• I wish! We’ve got a very good income and get all of the benefits of being married and filing jointly so that helps as well.

        I also live in WA and we have no state income tax. 👌👍

  7. well done ! I paid more than you and this year I actually owe about 1K 🙁 . I am going to work on this. I need to find more deductions. I agree, 15% seems a reasonable amount. The Trump tax cuts are coming for better or worse but it will most likely benefit those over 250K income. We’ll see. Thanks for sharing !


    • Mr. Groovy

      Good luck, Brian. I think 15% is reasonable, but I sometimes wonder that it may be too low. I was curious to see what others thought. Thanks for stopping by, my friend. It’s always great hearing from another 15-percenter.

    • Mr. Groovy

      It better be! There’s no reason why a fine, freedom-loving American such as yourself should be paying a higher percentage in taxes than Bernie, Barack, and Donald.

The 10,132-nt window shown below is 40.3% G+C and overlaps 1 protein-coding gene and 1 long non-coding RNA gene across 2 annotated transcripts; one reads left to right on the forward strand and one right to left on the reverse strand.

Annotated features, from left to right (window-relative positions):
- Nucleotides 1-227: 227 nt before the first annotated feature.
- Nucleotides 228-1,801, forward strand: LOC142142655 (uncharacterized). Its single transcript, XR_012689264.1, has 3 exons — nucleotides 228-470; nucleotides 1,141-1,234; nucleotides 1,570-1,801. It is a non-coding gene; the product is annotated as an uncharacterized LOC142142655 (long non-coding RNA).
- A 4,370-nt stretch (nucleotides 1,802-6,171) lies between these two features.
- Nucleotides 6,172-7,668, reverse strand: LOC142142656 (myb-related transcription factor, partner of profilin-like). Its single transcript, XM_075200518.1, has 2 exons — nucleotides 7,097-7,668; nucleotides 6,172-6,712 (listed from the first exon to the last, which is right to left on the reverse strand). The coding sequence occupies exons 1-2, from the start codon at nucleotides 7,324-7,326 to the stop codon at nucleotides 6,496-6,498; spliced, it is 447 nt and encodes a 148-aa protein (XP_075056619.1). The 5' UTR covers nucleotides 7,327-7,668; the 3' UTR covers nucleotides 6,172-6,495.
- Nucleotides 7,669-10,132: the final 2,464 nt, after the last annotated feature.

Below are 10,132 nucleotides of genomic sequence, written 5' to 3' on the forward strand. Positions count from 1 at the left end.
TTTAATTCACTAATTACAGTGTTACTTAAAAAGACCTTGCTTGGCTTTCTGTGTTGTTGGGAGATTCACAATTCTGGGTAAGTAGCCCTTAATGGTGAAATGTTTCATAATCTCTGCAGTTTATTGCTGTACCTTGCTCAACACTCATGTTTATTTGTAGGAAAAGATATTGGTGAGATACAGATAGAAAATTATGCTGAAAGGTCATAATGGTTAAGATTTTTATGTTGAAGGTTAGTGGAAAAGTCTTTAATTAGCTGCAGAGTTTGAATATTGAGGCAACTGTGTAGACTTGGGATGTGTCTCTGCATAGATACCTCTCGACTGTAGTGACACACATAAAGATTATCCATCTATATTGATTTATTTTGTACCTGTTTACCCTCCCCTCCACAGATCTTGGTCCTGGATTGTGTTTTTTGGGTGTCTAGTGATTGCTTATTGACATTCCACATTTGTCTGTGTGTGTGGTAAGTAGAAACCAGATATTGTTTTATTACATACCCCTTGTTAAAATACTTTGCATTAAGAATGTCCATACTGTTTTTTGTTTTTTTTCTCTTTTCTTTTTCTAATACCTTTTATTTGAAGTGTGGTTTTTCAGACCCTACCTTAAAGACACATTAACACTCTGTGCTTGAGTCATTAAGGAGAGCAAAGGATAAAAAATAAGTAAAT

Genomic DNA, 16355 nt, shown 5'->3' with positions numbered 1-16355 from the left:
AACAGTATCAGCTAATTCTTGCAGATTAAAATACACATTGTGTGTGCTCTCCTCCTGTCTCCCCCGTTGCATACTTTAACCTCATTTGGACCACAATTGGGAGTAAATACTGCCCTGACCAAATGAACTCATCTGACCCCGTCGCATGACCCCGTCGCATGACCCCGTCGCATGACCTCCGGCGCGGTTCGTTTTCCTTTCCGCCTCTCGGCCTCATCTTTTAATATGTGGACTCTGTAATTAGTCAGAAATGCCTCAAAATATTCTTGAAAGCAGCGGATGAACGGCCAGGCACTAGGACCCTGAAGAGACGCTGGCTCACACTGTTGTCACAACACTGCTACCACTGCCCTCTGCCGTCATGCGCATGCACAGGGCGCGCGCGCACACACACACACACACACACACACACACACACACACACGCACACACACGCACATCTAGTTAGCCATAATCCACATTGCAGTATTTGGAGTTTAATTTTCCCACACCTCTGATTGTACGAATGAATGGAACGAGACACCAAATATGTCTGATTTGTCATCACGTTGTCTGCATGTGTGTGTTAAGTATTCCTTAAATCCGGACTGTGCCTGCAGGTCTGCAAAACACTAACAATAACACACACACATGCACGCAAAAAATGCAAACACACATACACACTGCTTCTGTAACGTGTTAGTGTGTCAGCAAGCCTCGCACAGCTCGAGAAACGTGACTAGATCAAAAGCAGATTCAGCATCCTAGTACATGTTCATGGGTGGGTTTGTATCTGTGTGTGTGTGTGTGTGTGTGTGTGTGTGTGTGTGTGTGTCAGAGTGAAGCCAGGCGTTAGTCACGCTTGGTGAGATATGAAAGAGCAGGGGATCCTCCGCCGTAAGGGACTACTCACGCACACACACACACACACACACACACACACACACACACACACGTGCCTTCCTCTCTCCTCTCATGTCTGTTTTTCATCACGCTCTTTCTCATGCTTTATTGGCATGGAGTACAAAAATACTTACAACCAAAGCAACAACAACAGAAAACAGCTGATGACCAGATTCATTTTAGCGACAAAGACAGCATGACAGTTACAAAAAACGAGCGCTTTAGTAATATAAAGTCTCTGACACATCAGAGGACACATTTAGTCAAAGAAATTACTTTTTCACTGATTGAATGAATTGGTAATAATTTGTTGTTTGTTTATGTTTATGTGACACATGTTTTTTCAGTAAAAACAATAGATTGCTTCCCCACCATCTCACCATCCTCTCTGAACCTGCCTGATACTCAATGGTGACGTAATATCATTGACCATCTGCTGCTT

P.S. Heard you on the Mo’ Money podcast today. Lot of fun. It was great hearing shoot the breeze with Jessica. Nice job.

  8. Gadzooks! I calculated ours at 26%! Tyranny! We had a good year financially, and maxed our pretax accounts ($18000 for Mrs. G and $24000 403b plus catch-up +$18000 457b for me), and still paid 26%. To be honest, I have a little bit of nausea about this. However, you have inspired me to keep a closer watch on what we pay in taxes. 2018 is our Year of Jumping Ship and I expect tax burden to be far less after that.

    Great exercise!

    • Mr. Groovy

      Gadzooks, indeed! You’re paying more than Warren Buffett. I think what saves me is living in North Carolina. Property taxes are very reasonable here. When I left New York in 2006, I was paying $5,400 in property taxes on my one-bedroom, 600 sq ft condo. I didn’t go over $2,000 in property taxes in NC until 2015. I spoke to a good friend a few weeks ago who still lives on Long Island. He has a normal three-bedroom house and his property taxes are over $20K. I think you got to also become an honorary southerner in 2018, my friend. That will surely get you under the tyranny threshold. Thanks for stopping by, Mr. G. Always great hearing from someone who is determined to remove himself from the tyrannical clutches of government.